The nobodies album : a novel

by Carolyn Parkhurst

Paper Book, 2010




New York : Doubleday, c2010.


On her way to deliver the manuscript to her editor, bestselling novelist Octavia Frost reads a news crawl in Times Square and learns that her rock-star son, Milo, has been arrested for murder. Though she and Milo haven't spoken in years--an estrangement stemming from their tragic past--she drops everything to go to him.

User reviews

LibraryThing member GCPLreader
Sometimes I tire of quirky, clever novels where the author includes a story within a story (within a story). Here Carolyn Parkhurst delivers a gorgeous metafictional novel that works. The main character is Octavia Frost, a woman who is estranged from her rockstar son and who has experienced the tragic death of her husband and daughter. Octavia is working on a new book that will revisit and rewrite the endings of her previous novels of loss.

(from pg. 3) " This book is different from anything I've done in the past; in fact, I'm going to puff myself up a little bit and say that it's different from anything anyone has done in the past, though there isn't a writer alive who hasn't thought about it. The Nobodies Album isn't a novel, though ever word of it is fiction. Do you see me talking around it now, building up the suspense? Can you hear the excitement creeping into my voice? Because what I've done here is nothing short of revolutionary, and I want to make sure the impact is clear. What I've done in this book is to revisit the seven novels I've published in the last twenty years and rewrite the ending of each one."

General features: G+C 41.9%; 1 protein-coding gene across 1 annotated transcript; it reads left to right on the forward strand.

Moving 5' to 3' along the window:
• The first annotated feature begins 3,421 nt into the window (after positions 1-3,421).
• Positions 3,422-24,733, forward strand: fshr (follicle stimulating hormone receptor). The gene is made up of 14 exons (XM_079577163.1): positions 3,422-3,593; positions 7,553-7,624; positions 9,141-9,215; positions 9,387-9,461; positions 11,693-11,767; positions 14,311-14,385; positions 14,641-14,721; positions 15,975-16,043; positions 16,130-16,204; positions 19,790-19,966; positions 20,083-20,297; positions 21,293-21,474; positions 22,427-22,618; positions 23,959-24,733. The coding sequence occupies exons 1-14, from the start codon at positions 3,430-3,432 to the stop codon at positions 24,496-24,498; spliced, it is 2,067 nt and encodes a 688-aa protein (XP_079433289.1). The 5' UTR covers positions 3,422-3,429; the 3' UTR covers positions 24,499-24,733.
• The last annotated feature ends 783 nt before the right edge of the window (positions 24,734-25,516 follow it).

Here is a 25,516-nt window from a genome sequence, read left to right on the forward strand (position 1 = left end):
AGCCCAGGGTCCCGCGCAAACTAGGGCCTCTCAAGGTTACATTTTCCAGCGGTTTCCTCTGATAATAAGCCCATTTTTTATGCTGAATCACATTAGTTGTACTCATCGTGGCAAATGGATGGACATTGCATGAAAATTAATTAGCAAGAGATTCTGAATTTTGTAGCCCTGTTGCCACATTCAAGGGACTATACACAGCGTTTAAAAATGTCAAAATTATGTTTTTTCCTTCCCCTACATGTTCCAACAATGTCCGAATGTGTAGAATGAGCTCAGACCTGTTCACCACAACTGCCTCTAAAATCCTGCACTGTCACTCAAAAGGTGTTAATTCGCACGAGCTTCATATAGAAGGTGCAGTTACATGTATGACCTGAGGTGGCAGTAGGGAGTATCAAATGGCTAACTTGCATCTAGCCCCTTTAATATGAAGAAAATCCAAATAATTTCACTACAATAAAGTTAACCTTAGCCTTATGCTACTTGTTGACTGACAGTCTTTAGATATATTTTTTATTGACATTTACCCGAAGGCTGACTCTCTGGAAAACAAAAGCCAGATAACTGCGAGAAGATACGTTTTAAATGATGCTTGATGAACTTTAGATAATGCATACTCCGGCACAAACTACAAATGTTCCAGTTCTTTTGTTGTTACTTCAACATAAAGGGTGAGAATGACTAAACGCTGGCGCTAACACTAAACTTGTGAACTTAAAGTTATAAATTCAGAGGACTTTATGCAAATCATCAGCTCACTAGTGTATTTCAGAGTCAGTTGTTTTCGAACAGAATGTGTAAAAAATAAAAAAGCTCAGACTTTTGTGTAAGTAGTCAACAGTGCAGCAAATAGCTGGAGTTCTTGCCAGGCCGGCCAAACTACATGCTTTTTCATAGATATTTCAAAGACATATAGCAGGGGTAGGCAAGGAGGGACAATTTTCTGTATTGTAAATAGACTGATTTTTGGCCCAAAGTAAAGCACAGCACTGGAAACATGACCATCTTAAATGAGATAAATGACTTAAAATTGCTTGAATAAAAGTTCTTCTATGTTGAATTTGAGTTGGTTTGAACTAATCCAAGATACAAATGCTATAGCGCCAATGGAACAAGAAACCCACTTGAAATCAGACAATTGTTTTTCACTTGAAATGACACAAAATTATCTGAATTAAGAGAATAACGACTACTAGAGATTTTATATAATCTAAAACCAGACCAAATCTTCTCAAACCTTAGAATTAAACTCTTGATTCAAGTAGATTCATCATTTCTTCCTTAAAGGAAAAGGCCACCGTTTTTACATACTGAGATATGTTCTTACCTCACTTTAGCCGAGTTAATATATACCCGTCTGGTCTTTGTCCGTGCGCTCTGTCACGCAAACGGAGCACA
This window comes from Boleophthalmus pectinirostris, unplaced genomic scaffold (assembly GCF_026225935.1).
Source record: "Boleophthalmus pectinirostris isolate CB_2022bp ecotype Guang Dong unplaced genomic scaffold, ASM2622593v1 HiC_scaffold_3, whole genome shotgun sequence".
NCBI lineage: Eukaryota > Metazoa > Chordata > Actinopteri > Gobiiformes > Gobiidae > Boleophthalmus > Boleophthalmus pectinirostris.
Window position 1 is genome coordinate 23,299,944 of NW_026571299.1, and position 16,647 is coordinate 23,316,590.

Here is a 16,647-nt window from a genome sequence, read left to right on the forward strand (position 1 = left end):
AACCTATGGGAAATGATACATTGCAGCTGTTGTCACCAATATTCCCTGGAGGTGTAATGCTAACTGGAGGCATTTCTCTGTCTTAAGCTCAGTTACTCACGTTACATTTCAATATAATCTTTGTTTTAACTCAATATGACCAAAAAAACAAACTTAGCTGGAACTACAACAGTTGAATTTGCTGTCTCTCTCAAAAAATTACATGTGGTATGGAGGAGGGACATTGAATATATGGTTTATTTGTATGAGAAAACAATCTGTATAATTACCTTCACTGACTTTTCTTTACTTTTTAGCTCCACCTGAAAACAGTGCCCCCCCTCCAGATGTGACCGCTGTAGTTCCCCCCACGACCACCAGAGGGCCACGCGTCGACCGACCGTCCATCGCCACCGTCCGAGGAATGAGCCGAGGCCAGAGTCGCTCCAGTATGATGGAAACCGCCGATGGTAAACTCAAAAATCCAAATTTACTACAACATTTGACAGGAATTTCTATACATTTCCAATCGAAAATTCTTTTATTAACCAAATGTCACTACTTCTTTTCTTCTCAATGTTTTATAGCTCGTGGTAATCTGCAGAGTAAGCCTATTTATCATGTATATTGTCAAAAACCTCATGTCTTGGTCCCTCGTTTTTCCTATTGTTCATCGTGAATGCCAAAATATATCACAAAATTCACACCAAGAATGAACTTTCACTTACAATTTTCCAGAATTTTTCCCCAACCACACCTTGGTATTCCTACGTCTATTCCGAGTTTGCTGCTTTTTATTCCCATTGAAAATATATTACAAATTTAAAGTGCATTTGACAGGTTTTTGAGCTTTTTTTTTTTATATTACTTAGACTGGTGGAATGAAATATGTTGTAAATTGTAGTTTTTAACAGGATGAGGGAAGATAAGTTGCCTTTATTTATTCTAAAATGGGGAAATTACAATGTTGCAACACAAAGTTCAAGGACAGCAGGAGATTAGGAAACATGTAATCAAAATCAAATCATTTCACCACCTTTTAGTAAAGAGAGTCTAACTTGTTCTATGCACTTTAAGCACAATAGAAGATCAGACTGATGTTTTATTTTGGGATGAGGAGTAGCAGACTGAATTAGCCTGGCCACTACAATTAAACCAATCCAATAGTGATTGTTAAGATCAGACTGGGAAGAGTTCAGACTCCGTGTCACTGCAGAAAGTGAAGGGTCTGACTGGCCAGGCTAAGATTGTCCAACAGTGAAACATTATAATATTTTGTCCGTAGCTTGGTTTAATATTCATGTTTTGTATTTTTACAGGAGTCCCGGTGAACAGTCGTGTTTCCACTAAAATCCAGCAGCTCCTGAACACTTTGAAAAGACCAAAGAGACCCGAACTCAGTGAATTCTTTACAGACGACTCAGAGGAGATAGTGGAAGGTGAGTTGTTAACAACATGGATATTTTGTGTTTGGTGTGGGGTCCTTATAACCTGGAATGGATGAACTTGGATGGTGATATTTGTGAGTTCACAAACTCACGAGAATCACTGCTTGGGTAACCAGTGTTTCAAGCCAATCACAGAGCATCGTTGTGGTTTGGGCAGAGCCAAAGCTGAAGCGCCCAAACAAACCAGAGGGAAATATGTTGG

The main narrative is about Octavia reconnecting with her son who is accused of murdering his girlfriend. The murder mystery is not my favorite part, but is clearly developed as a vehicle for the mother and son to bond.

What I loved were the sprinkling of the assortment of imaginary final chapters and their revisions. It is through Octavia's fiction that we feel the pain of her loss and the need to go back and fix what is wrong. The short stories do not take up much room and do not distract from the main plot. The biggest compliment I can pay is that I would love to see Parkhurst turn each of these vignettes into actual novels.

Carolyn Parkhurst writes in a beautiful, literary voice. Late in the novel, Octavia reflects on the impact the deaths of her husband and daughter have had upon her writing: